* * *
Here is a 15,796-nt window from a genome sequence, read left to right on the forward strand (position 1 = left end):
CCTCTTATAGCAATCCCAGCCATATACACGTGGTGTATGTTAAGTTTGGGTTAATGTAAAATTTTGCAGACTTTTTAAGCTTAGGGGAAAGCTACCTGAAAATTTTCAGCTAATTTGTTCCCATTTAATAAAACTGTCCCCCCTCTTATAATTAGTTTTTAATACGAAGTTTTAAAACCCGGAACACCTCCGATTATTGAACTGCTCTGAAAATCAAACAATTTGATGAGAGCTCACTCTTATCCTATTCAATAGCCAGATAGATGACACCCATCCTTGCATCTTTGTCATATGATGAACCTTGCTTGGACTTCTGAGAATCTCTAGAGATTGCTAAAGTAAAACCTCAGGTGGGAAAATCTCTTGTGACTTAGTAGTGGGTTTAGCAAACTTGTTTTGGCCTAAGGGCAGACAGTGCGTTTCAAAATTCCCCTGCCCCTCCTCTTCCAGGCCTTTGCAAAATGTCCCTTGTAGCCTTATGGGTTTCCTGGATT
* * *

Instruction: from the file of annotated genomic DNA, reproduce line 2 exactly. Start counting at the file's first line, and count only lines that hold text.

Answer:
CCTCTTATAGCAATCCCAGCCATATACACGTGGTGTATGTTAAGTTTGGGTTAATGTAAAATTTTGCAGACTTTTTAAGCTTAGGGGAAAGCTACCTGAAAATTTTCAGCTAATTTGTTCCCATTTAATAAAACTGTCCCCCCTCTTATAATTAGTTTTTAATACGAAGTTTTAAAACCCGGAACACCTCCGATTATTGAACTGCTCTGAAAATCAAACAATTTGATGAGAGCTCACTCTTATCCTATTCAATAGCCAGATAGATGACACCCATCCTTGCATCTTTGTCATATGATGAACCTTGCTTGGACTTCTGAGAATCTCTAGAGATTGCTAAAGTAAAACCTCAGGTGGGAAAATCTCTTGTGACTTAGTAGTGGGTTTAGCAAACTTGTTTTGGCCTAAGGGCAGACAGTGCGTTTCAAAATTCCCCTGCCCCTCCTCTTCCAGGCCTTTGCAAAATGTCCCTTGTAGCCTTATGGGTTTCCTGGATT